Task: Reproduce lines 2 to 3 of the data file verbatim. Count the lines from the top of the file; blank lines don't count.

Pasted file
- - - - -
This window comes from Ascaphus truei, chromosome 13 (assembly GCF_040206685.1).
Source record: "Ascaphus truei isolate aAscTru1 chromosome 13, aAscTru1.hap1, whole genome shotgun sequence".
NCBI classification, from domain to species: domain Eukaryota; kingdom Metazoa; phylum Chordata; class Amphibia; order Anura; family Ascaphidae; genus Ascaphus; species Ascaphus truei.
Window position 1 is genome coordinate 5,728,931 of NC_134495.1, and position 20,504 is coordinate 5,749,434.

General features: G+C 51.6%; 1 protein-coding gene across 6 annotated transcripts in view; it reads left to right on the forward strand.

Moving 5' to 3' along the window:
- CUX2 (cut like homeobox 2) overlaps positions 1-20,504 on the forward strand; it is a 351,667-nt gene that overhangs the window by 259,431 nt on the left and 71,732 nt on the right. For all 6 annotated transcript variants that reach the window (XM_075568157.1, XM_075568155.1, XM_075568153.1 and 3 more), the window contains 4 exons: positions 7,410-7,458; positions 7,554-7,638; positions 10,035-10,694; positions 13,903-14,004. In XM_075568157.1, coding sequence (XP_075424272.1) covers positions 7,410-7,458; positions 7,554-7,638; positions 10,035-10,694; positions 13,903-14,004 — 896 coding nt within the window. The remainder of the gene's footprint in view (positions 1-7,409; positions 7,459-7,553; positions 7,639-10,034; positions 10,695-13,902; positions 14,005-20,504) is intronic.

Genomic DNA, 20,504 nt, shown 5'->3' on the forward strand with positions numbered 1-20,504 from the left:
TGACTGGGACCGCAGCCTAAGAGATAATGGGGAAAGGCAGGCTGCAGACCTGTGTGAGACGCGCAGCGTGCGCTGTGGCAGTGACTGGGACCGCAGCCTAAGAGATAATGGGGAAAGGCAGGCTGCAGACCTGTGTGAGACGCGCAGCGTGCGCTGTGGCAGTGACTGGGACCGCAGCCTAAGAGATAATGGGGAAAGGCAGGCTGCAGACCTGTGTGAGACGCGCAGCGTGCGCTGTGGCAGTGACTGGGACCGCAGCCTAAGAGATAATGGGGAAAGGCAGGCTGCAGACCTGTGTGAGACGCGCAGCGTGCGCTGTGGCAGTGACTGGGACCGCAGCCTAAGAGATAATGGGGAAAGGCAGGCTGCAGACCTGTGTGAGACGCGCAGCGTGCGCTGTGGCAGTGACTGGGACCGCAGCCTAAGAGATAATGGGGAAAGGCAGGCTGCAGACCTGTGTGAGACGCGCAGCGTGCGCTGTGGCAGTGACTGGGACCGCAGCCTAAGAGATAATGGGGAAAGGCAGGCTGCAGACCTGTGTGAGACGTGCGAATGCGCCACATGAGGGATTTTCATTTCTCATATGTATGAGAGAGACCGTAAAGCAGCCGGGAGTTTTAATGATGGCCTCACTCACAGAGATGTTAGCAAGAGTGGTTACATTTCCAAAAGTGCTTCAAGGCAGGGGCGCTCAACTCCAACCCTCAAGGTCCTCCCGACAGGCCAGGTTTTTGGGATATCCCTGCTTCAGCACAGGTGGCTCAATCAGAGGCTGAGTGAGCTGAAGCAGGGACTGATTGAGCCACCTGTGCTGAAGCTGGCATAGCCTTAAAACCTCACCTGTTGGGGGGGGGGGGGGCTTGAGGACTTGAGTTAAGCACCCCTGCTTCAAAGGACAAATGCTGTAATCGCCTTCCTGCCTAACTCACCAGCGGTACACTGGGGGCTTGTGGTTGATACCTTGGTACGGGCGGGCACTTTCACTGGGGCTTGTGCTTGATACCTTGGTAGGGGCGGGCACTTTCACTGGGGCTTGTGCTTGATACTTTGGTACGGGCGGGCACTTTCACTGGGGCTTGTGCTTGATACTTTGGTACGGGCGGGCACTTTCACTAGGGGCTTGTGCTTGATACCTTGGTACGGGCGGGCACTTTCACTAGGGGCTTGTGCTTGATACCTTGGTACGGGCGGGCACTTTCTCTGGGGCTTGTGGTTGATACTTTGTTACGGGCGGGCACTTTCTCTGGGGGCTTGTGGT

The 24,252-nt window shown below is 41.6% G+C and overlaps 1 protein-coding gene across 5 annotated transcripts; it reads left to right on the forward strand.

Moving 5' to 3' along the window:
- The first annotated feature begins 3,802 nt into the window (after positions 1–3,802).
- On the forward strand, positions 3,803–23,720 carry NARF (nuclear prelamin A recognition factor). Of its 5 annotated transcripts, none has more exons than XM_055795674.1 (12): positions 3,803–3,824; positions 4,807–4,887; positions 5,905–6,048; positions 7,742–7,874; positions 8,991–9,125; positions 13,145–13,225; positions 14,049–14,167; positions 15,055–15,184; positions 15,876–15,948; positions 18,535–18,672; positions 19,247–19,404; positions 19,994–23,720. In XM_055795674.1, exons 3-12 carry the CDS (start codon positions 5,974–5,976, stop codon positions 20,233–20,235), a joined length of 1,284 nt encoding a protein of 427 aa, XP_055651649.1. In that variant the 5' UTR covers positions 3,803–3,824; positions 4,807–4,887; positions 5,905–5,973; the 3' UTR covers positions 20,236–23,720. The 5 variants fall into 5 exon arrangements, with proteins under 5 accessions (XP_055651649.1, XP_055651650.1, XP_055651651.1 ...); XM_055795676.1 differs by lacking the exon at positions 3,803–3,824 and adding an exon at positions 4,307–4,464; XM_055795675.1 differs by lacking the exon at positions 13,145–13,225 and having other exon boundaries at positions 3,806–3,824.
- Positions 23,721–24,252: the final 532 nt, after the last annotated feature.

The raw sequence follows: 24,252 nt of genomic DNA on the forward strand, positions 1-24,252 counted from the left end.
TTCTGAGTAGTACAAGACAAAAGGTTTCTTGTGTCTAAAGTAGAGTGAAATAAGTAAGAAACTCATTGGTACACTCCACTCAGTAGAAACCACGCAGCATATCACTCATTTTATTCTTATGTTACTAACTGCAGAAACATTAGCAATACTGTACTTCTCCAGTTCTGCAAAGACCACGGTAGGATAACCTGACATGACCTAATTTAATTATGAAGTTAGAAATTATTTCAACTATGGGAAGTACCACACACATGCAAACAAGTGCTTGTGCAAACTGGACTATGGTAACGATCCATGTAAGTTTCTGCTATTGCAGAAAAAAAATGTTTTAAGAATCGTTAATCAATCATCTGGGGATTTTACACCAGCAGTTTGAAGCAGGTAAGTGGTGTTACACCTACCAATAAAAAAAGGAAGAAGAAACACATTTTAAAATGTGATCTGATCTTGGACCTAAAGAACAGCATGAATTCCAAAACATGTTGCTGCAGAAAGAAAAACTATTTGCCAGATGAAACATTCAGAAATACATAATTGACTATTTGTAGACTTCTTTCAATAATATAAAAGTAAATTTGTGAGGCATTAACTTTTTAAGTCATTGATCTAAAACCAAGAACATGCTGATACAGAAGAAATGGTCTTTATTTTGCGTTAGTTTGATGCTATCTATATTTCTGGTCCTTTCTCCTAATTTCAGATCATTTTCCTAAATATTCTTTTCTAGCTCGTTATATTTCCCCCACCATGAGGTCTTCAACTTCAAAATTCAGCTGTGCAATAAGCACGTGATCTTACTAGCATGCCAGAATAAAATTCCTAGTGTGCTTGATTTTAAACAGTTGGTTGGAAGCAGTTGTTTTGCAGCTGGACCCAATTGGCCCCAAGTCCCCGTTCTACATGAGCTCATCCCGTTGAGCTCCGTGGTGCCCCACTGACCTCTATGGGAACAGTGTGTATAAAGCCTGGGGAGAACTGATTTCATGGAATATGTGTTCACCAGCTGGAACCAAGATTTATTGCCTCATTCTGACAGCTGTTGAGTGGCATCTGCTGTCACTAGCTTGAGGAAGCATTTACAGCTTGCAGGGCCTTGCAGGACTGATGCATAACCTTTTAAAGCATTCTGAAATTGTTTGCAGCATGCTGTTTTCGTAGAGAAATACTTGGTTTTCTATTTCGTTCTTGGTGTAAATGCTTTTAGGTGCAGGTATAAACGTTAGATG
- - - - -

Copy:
Source record: "Ascaphus truei isolate aAscTru1 chromosome 13, aAscTru1.hap1, whole genome shotgun sequence".
NCBI classification, from domain to species: domain Eukaryota; kingdom Metazoa; phylum Chordata; class Amphibia; order Anura; family Ascaphidae; genus Ascaphus; species Ascaphus truei.